"They should look carefully where there is a difference between what investigators and statisticians thought should be happening and what is happening," Tereskerz says. "And maybe they should push for some more of the requirements that these folks think should be in place."
She notes that the IRB community members surveyed also differed from investigators and statisticians in how they thought DSMBs should be run, nearly always recommending tougher requirements than the other groups.
"I think that's an important take-home message – that IRB members wanted more stringent requirements."
Results from the survey were published in a recent issue of the journal Accountability in Research.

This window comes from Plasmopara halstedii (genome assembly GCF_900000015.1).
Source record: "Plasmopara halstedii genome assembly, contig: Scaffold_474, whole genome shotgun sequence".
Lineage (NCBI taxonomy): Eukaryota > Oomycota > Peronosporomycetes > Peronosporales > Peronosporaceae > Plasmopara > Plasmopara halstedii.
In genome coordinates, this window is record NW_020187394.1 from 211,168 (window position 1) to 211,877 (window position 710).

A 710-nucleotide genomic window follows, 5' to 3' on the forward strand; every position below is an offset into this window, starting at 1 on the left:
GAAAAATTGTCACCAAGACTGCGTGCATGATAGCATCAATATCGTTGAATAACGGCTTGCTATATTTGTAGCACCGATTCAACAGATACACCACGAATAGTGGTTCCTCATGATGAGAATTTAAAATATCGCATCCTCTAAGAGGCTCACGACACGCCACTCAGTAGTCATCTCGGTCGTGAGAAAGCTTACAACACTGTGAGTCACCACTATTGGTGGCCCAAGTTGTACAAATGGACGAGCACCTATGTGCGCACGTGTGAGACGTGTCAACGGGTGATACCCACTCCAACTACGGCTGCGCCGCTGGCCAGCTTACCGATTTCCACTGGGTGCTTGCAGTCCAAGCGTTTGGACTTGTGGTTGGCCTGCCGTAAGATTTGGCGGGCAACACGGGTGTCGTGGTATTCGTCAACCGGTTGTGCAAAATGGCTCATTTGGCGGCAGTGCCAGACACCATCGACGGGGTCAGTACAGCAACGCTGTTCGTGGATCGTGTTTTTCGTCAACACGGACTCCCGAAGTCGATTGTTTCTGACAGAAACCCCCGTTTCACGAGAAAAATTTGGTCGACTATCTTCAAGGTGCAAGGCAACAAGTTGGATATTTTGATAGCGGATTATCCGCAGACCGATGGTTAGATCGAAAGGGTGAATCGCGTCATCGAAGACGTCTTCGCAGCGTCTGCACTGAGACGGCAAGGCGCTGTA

IRBs as public proxy
Tereskerz says that the community IRB members included in the study actually were intended to serve as a proxy for public opinion, rather than for any technical expertise. In fact, nearly 30 percent of the 95 community IRB members surveyed had never heard of a DSMB prior to this study.
But because of their service on IRBs, they were likely to be much more conversant with research ethics issues than the average person and so could credibly represent the public's opinion, Tereskerz says.
"We realized if you just did a survey of the general public, they probably wouldn't have any idea of what you're talking about," she says. "We wanted someone who would be representative of the community, but at the same time had sufficient knowledge of what data and safety monitoring involved and that's how we came up with IRBs."